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Christmas and COVID: Doctor recommendations to stay safe

Family members are arriving for the holidays this week. There's a new variant raising concerns. Here's what you need to know to stay safe.

TAMPA, Fla. — We're seeing more people take to the skies and the roads this year to spend the holidays with loved ones. With more travel, more opportunity for COVID-19 to continue to spread. 

According to AAA's 2021 Holiday Travel Forecast, nearly 6.4 million people plan on flying and 100 million people plan on driving this holiday season. 

The pandemic has created more obstacles in travel, with mandatory testing and vaccines required for many international flights. Those obstacles haven't stopped people from skipping town though. Compared to last year, AAA found a 35 percent increase in Floridians going out of town for the holidays. 

Dr. Michael Teng, a virologist with USF Health explained how your risk level really depends on where you're visiting.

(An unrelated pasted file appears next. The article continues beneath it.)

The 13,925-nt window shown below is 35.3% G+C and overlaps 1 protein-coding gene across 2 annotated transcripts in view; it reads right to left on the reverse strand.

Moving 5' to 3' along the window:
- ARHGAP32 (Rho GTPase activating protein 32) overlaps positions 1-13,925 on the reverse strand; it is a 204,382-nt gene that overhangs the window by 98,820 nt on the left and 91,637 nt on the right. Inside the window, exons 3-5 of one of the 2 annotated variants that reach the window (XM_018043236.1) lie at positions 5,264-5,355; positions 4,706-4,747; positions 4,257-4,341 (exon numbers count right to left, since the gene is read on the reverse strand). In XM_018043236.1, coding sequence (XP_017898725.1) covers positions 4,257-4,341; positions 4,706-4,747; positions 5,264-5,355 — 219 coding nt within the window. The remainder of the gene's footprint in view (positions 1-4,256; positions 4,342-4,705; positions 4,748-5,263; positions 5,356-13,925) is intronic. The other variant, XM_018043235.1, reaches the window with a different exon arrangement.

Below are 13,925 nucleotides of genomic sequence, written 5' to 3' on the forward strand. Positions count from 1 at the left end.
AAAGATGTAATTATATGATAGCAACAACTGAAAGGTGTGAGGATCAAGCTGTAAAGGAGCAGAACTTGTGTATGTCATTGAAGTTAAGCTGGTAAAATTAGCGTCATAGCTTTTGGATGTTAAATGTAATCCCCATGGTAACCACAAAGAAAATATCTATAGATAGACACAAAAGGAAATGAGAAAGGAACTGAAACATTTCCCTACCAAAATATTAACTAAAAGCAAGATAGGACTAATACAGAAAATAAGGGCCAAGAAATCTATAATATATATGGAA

"Right now the northeast, the great lakes regions, parts of the plain states, they have pretty high rates of infection, this is mostly delta," Teng said. "So if you're traveling, if you're flying through some of these areas, you're going to have a higher risk."

Your best bet to staying safe: masks, vaccines, and boosters. 

Doctors say getting a booster, even if you won't have the full two weeks for it to become fully effective before the holidays is better than no booster at all. 

Teng said when comes to your immune system, think of it like the rest of your body. It needs to train to prepare for an event. 

"You can say, well, I worked out yesterday so I am ready for my bodybuilding competition," Teng remarked sarcastically. "It doesn't work that way. I played the piano yesterday, You have to keep training your immune system so that it has the ability to fight off the infection."

To find locations to get a vaccine or booster shot in the Tampa Bay area, click here

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